The epidemiology of fungal infections in patients with hematologic malignancies: The SEIFEM-2004 study

Livio Pagano, Morena Caira, Anna Candoni, Massimo Offidani, Luana Fianchi, Bruno Martino, Domenico Pastore, Marco Picardi, Alessandro Bonini, Anna Chierichini, Rosa Fanci, Cecilia Caramatti, Rosangela Invernizzi, Daniele Mattei, Maria Enza Mitra, Lorella Melillo, Franco Aversa, Maria Teresa Van Lint, Paolo Falcucci, Caterina Giovanna ValentiniCorrado Girmenia, Annamaria Nosari

Research output: Contribution to journalArticlepeer-review


Background and Objectives. The aim of this study was to evaluate the incidence and outcome of invasive fungal infections (IFI) in patients with hematologic malignancies. Design and Methods. This was a retrospective cohort study of patients admitted between 1999 and 2003 to 18 hematology wards in Italy. Each participating center provided information on all patients with newly diagnosed hematologic malignancies admitted during the survery period and on all episodes of IFI experienced by these patients. Results. The cohort was formed of 11,802 patients with hematologic malignacies: acute leukemia (myeloid 3012, lymphoid 1173), chronic leukemia (myeloid 596, lymphoid 1104), lymphoma (Hodgkin's 844, non-Hodgkin's 3457), or multiple myeloma (1616). There were 538 proven or probable IFI (4.6%); 373 (69%) occurred in patients with acute myeloid leukemia. Over half (346/538) were caused by molds (2.9%), in most cases Aspergillus spp. (310/346). The 192 yeast infections (1.6%) included 175 cases of candidemia. Overall and IFI-attributable mortality rates were 2% (209/11802) and 39% (209/538), respectively. The highest IFI-attributable mortality rates were associated with zygomycosis (64%) followed by fusariosis (53%), aspergillosis (42%), and candidemia (33%). Interpretation and Conclusions. Patients with hematologic malignancies are currently at higher risk of IFI caused by molds than by yeasts, and the incidence of IFI is highest among patients with acute myeloid leukemia. Aspergillus spp are still the most common pathogens, followed by Candida spp. Other agents are rare. The attributable mortality rate for aspergillosis has dropped from 60-70% to approximately 40%. Candidemia-related mortality remains within the 30-40% range reported in literature although the incidence has decreased.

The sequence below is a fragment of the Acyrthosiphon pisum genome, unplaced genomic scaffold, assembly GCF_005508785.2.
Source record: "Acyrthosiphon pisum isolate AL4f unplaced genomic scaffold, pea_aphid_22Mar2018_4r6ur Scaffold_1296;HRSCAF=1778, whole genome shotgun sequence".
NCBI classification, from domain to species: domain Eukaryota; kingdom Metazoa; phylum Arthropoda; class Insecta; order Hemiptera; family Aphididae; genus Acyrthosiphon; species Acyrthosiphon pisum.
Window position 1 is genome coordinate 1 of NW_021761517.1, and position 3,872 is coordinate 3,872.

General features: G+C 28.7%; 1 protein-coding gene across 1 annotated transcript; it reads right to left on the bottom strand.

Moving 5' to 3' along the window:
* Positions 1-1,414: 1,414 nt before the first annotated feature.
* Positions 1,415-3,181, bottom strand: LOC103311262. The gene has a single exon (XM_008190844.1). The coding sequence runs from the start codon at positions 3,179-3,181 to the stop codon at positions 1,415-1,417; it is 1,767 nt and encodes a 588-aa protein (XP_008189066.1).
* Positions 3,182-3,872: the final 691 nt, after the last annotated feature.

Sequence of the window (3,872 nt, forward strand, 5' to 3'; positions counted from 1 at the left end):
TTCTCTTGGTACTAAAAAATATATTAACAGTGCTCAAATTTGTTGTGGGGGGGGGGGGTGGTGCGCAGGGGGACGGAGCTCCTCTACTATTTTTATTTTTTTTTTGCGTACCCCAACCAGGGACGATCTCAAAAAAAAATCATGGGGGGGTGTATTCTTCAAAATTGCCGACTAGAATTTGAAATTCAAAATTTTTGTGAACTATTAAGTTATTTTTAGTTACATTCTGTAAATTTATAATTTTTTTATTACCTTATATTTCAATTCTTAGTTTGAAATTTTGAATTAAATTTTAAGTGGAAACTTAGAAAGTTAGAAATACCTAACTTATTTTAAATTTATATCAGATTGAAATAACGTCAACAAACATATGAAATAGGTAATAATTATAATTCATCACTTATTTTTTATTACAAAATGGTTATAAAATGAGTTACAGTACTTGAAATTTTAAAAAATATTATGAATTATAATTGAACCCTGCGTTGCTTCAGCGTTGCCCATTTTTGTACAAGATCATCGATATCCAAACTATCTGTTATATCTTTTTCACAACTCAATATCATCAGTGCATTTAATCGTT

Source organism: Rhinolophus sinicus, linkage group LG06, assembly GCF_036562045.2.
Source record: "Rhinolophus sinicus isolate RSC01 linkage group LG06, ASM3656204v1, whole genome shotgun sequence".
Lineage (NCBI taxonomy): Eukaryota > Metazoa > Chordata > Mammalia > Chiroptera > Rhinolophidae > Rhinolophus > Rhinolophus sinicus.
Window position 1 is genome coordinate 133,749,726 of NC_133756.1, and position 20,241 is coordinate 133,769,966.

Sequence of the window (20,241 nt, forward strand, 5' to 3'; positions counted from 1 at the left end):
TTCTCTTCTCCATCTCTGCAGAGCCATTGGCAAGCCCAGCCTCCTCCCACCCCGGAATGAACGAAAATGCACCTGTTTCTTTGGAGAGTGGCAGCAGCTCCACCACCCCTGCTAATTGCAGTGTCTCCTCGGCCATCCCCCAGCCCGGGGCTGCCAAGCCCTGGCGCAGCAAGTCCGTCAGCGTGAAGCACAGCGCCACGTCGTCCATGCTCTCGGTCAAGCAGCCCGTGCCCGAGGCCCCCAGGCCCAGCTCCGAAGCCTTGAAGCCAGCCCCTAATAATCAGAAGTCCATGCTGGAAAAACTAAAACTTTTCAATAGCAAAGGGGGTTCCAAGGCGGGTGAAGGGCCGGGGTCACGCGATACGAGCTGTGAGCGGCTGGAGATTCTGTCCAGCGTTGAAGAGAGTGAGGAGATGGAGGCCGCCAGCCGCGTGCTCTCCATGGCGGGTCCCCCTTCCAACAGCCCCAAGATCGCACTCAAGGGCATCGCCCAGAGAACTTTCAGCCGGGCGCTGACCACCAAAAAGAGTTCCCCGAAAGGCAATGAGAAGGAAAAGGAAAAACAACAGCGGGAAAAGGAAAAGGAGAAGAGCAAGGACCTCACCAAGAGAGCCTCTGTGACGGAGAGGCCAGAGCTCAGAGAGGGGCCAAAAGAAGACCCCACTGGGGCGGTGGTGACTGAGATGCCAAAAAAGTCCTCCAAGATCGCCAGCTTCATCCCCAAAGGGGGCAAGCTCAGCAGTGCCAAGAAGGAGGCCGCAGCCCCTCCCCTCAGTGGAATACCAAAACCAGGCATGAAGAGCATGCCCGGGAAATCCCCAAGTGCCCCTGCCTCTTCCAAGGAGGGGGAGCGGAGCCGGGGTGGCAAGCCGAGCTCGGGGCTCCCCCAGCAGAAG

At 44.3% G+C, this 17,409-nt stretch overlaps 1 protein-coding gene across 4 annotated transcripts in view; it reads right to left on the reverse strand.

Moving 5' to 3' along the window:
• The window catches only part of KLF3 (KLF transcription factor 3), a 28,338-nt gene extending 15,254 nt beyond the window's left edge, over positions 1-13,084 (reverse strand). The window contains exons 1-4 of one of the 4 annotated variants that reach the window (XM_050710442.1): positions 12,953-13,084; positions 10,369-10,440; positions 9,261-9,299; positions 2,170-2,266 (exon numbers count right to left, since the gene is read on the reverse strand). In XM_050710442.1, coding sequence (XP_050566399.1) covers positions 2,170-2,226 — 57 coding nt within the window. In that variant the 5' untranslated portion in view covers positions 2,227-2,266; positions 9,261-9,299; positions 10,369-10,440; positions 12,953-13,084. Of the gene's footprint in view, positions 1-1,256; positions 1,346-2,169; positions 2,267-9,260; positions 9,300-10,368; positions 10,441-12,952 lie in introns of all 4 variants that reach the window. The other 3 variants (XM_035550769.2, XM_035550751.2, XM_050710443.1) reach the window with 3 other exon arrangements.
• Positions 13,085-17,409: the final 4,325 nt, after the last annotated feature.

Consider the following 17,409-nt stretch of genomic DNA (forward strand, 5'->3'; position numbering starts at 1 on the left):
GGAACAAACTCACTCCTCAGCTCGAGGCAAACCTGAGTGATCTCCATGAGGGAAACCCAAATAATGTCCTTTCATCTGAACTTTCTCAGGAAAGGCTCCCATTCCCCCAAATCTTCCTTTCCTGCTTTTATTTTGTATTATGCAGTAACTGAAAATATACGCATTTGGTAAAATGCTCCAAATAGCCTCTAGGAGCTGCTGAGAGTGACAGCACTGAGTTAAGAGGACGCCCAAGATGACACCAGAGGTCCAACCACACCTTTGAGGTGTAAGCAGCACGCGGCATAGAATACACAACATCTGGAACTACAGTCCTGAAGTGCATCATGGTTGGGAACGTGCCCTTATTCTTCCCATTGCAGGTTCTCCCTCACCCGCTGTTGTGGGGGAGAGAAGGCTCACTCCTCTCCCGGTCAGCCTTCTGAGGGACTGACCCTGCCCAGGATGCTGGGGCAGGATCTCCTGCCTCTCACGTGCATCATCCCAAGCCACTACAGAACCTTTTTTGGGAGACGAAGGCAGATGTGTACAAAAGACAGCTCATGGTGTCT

Original languageEnglish
Pages (from-to)1068-1075
Number of pages8
Issue number8
Publication statusPublished - Aug 2006


  • Aspergillus
  • Candida
  • Epidemiology
  • Fungal infection
  • Hematologic malignancies

ASJC Scopus subject areas

  • Hematology


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